- Queensland Pacific Metals’ (QPM) TECH project is now expected to emit 36 per cent less carbon dioxide than the industry average, according to a report by Minirvo
- The emissions count encompasses the mining of ore in New Caledonia, processing of ore to final products, transportation of final products and transportation of reagents required for the project
- The company is now looking at ways to further reduce carbon emissions and is hoping to reach a net-negative level if it can derive a vented or flared gas supply
- CEO Stephen Grocott says the company is “positioning the TECH Project to be a world leader in sustainable nickel production”
- QPM is in the green, up 7.6 per cent, trading at 9.8 cents a share
Queensland Pacific Metals’ (QPM) TECH project is now expected to emit 36 per cent less carbon dioxide than the industry average, according to a report by Minirvo.
The TECH Project is based in Townsville and processes high-grade nickel-cobalt laterite ore imported from New Caledonia to produce battery chemicals for the electric vehicle sector.
QPM commissioned Minviro, an international company specialising in life cycle assessment of mining and mineral processing projects, to prepare an interim report on the project’s green-house-gas (GHG) emissions
The calculation of GHG emissions used a ‘cradle to gate’ approach, which
encompassed mining the ore in New Caledonia, processing it into final products, and the transporting of both the final products and any reagents required for the project.
Minviro’s report calculated the project’s emissions were 3.4 kilograms of CO2 per kilogram of nickel sulfate.
According to calculations by the Nickel Institute, the industry average stands at 5.4 kilograms of CO2 per kilogram of nickel sulfate, which means the TECH projects emissions are 36 per cent lower.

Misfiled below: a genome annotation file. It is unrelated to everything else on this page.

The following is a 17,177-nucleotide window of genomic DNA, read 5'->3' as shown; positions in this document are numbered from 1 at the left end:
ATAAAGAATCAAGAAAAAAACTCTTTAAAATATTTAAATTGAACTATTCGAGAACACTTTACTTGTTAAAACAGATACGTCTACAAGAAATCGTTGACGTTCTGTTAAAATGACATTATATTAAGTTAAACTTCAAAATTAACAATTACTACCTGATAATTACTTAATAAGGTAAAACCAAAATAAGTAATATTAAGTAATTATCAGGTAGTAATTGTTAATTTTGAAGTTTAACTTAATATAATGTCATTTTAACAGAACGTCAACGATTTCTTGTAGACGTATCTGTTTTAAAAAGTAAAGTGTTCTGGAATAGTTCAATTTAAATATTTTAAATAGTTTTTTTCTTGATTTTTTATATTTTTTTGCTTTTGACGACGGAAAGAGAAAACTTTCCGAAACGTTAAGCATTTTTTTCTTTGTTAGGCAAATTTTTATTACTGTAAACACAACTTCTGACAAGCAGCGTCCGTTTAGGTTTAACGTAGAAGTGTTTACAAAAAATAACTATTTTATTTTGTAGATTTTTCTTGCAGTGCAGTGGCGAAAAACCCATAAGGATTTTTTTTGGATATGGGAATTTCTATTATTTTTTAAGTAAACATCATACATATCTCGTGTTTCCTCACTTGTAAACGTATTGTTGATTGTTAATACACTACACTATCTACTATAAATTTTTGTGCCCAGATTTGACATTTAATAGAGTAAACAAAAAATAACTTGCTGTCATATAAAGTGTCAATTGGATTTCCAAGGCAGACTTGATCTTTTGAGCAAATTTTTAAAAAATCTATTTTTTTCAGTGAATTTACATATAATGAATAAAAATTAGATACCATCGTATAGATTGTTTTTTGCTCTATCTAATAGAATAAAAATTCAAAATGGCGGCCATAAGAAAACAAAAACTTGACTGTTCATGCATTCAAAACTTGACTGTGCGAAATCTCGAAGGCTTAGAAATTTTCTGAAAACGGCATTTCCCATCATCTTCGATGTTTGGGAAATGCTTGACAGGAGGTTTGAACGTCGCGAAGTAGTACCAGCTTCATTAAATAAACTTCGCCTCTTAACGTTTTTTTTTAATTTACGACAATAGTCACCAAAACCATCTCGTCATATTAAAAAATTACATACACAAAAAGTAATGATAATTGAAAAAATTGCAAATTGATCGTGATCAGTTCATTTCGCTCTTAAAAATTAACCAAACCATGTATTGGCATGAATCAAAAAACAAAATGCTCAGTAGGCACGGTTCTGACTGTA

CEO Stephen Grocott said the company has “been positioning the TECH Project to be a world leader in sustainable nickel production.”
Stephen also commented on the results saying, “the Minviro report adds another feather in the cap for the TECH Project, positioning it as a low GHG emissions project with the potential to be net-negative.”
Becoming a net-negative CO2 emitter
The company is now looking at ways to further reduce carbon emissions, in particular through its gas use.
Minviro’s report identified potential ways for QPM to receive further CO2 credits, which has encouraged the company to consider utilising gas in its operations.
By incorporating gas, QPM says it could become a net-negative CO2 emitter depending on the proportion of flared or vented gas and the potential credits it could receive.
Minviro will update its assessment once QPM firms up its gas supply and more information on the production of this gas supply becomes available.
QPM is in the green, up 7.6 per cent, trading at 9.8 cents a share at 10:12 am AEDT.